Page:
China’s Hammered Dulcimer

The yangqin, the Chinese Hammered Dulcimer, probably did not originate in China. It came from either Europe or Persia about five centuries ago and was adapted to fit Chinese music.

One theory says that the yangqin came to Chinese on the Silk Road. A second theory says it arrived in China with Portuguese traders in the 1500s.  A third theory says the instrument was developed in China without foreign influence from an ancient stringed instrument called a Zhu.

However, it is a young instrument by Chinese standards, and was first heard during the Ming Dynasty (1368 to 1644).  Later, it was commonly used in Chinese Operas. In Modern China, the yangqin is a major discipline in the College of Music.

The yangqin has over 100 strings that are struck with thin bamboo sticks that have rubber tips on one end.  When struck with the rubber end, a soft sound is heard.  When the strings are struck with the other end of the stick, without the rubber tip, a crisper sound is heard.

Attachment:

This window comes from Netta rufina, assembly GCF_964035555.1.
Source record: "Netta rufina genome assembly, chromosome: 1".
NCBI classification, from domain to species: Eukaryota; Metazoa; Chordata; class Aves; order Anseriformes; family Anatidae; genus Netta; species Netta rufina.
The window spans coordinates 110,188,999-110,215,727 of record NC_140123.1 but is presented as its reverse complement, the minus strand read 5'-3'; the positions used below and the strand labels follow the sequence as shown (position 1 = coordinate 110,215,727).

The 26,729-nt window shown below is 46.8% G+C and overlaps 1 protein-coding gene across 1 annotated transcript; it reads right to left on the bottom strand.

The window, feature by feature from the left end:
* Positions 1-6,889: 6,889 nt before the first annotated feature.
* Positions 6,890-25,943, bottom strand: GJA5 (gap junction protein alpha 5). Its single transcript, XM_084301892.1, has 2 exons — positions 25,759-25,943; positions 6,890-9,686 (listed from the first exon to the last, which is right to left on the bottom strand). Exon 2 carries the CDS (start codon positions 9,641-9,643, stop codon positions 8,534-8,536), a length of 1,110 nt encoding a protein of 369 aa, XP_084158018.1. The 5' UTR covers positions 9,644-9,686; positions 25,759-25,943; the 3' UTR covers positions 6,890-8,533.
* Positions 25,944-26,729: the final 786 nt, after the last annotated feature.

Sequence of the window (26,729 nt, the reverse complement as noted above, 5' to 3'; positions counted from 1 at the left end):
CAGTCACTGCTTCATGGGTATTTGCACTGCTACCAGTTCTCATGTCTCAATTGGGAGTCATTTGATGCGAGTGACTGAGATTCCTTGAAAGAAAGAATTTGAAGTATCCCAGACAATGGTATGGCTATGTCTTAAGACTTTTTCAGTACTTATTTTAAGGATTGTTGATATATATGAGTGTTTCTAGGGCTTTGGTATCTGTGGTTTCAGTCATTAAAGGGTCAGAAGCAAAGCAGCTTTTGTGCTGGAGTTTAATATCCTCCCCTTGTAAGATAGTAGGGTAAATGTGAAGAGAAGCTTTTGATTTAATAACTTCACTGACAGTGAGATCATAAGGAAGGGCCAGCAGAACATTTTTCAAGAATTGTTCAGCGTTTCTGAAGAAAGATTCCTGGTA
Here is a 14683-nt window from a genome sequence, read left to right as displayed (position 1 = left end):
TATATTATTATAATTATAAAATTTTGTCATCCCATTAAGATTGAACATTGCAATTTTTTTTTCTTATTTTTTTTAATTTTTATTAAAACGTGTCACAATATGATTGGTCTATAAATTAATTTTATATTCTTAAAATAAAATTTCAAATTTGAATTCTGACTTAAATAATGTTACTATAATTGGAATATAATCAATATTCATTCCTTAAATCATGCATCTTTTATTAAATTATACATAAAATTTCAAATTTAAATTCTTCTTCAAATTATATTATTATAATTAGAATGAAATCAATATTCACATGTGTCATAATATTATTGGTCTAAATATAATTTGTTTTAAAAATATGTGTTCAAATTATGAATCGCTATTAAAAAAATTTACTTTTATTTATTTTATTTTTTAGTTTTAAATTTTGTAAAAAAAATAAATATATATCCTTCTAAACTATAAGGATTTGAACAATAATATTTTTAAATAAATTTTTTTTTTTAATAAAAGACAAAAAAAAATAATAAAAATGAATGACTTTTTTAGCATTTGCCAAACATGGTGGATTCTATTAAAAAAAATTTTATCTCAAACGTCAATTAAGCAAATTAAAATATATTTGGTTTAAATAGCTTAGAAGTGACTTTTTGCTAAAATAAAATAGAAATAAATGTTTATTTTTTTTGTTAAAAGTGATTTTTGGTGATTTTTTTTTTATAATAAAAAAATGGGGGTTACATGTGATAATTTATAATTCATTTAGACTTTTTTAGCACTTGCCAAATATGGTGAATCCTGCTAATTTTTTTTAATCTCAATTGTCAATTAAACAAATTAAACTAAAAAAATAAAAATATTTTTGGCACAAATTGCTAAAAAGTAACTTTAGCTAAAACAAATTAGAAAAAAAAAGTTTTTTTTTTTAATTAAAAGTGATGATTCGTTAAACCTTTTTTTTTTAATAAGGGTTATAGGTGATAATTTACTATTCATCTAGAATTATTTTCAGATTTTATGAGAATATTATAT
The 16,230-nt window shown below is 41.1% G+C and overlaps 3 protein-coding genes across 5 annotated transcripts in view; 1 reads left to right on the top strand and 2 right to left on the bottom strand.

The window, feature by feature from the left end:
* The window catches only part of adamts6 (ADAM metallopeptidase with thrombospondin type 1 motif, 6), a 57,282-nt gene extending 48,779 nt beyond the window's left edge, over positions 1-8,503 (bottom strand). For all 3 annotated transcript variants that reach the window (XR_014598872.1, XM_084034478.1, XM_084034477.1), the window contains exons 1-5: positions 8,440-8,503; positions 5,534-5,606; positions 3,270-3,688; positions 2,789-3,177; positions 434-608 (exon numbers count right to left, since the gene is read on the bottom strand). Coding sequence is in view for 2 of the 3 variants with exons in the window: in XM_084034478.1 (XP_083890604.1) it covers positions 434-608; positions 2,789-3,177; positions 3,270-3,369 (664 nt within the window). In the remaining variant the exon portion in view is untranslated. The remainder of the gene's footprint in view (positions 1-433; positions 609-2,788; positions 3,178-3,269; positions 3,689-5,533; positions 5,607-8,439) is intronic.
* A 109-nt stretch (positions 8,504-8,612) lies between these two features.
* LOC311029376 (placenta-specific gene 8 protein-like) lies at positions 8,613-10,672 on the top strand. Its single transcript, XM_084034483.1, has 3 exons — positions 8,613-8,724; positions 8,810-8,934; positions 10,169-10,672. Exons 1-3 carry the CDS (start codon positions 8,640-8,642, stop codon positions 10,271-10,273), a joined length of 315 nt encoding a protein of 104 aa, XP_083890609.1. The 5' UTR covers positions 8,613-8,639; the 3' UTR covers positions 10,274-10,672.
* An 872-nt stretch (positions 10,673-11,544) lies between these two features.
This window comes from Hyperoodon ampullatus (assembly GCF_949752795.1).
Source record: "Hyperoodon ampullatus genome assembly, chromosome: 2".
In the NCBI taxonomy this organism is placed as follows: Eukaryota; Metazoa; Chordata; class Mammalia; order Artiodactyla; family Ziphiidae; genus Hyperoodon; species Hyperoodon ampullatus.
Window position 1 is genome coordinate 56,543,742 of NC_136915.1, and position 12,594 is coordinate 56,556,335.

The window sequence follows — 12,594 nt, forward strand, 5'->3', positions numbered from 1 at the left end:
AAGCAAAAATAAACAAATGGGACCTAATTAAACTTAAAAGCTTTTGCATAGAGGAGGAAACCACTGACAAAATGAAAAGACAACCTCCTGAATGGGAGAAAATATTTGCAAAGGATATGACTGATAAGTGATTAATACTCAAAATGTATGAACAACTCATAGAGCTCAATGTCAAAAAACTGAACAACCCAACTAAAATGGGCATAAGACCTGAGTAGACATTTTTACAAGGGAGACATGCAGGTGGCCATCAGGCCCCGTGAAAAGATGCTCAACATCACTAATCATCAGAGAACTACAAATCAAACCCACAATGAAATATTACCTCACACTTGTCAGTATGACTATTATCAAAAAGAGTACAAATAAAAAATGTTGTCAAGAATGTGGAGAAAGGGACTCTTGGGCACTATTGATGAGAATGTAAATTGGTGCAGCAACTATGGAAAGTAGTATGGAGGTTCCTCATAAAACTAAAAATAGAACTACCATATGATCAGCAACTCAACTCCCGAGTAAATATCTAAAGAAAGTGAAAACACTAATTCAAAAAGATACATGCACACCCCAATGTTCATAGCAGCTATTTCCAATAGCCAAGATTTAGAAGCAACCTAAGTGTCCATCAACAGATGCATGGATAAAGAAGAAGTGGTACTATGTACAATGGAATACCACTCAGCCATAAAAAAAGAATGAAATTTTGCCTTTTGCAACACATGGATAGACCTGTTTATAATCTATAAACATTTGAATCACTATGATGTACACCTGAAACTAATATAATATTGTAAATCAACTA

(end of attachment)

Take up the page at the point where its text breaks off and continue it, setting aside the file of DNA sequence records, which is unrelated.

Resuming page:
Around the world, there are many versions of the hammered dulcimer all designed and played in a similar fashion, but each country has its own distinct sound influenced by culture.

If you enjoyed learning about and listening to the yangqin, discover The Pipa

_______________

Lloyd Lofthouse is the award-winning author of My Splendid Concubine [3rd edition]. When you love a Chinese woman, you marry her family and culture too. This is the love story Sir Robert Hart did not want the world to discover.

Subscribe to “iLook China”!
Sign up for an E-mail Subscription at the top of this page, or click on the “Following” tab in the WordPress toolbar at the top of the screen.

About iLook China

Advertisements

One Response to China’s Hammered Dulcimer

Comments are welcome — pro or con. However, comments must focus on the topic of the post, be civil and avoid ad hominem attacks.

Fill in your details below or click an icon to log in:

WordPress.com Logo

You are commenting using your WordPress.com account. Log Out / Change )

Twitter picture

You are commenting using your Twitter account. Log Out / Change )

Facebook photo

You are commenting using your Facebook account. Log Out / Change )

Google+ photo

You are commenting using your Google+ account. Log Out / Change )

Connecting to %s

%d bloggers like this: